Hiding differences, denying individuality
A major plot line in "Dreamgirls" is that of mainstreaming. Manager Curtis Taylor Jr. is focused on success. His version of success is stardom, money and record sales. He pushes each character in different ways to give up or change aspects of themselves in the name of this goal - to varying results.
When played out on a stage the conflict is easy to see. The character of Jimmy repeatedly says "Jimmy got to have soul" while Curtis repeatedly takes the soul out of Jimmy's acts to get him into higher paying (whiter, more mainstream) venues. Jimmy eventually, mid performance, breaks out into himself and breaks down in front of the audience. In life, it's not always laid out for us so blatantly. And it doesn't have to be that blatant to be damaging.
There are big things that we all wear on our faces and skin and vocal cadence that we have no choice but to show. But there are invisible things that are just as much a part of us as our skin color, nationality or sex. And just because they can't be seen doesn't mean they aren't a major part of who we are and what makes us ourselves. Take a day in which you pay attention to how often you edit part of yourself that matters to you. Whether it's hiding your political leaning, your love of red meat, that you live in a certain neighborhood, like a certain type of music.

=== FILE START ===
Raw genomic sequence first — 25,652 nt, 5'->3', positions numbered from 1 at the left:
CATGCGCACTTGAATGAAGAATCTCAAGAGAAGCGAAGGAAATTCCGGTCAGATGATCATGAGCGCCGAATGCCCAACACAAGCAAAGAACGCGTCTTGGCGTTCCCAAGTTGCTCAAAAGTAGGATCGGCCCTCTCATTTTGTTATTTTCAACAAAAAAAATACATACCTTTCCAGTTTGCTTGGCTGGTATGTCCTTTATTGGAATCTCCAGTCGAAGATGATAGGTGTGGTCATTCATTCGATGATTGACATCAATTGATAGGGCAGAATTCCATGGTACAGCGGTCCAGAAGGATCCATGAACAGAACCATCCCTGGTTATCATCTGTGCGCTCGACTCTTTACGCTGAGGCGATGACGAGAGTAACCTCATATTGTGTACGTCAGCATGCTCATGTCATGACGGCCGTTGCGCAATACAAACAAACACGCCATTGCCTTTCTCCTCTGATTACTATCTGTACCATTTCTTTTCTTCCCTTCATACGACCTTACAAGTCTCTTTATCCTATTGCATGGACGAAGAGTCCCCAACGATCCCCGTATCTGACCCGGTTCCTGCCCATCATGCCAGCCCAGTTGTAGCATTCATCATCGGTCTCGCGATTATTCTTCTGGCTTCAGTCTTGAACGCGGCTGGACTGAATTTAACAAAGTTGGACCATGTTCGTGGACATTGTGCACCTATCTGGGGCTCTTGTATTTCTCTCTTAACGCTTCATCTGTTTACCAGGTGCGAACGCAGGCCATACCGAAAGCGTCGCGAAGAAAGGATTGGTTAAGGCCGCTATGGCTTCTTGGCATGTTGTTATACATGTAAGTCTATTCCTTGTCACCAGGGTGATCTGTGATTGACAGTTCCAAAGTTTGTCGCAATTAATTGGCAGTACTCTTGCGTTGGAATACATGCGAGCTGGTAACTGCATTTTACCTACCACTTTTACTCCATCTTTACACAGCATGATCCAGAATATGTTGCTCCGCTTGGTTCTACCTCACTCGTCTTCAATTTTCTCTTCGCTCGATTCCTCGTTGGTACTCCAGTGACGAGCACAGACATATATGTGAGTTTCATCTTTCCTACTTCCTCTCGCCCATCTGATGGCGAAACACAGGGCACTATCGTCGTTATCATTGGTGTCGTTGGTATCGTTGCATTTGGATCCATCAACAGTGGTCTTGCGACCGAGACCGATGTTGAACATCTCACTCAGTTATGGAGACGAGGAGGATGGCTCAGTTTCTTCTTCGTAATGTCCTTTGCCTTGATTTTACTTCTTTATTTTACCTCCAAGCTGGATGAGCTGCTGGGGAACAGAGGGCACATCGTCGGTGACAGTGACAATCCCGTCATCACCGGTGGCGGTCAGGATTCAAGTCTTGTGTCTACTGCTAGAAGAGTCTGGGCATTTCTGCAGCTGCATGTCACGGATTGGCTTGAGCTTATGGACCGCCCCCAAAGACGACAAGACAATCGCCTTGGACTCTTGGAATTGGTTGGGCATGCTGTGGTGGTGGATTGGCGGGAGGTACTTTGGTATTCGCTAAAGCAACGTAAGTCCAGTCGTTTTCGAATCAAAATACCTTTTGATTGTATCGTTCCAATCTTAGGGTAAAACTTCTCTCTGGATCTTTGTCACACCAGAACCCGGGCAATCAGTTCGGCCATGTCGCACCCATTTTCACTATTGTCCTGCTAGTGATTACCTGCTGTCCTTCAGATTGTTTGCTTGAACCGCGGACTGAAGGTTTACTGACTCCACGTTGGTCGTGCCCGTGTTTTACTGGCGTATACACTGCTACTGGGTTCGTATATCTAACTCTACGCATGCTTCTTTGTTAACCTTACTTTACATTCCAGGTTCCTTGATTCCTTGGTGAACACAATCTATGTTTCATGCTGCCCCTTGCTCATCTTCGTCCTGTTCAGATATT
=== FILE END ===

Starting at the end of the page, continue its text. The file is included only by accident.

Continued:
And it goes both ways. Take another day where you pay close attention to how you react to others. Are you unnecessarily or overly reacting to an opinion, style or approach that's different from yours? Are you shutting down an opportunity to see things differently by stopping the thought at the reaction that it's different?
I was guilty tonight. In interviewing people in line for the Muny's free seats, a 30-something black male, when asked to name his favorite Muny show of all time, replied "Seven Brides for Seven Brothers." If you asked me to come up with the whitest show I could think of, I just might pull out "Seven Brides." I realized, in my moment of shock, that my shock was pretty lame. That my narrow view of what people might like "Seven Brides" was totally unfair to this guy, and that in reality perhaps some of the things I think I'm odd for liking aren't fair either.
The opportunity and richness that diversity offers any experience can only be realized if the differences are brought to the table. Mashed up. Exposed and expressed. Listened to and processed. And often, uncovered as not really differences at all.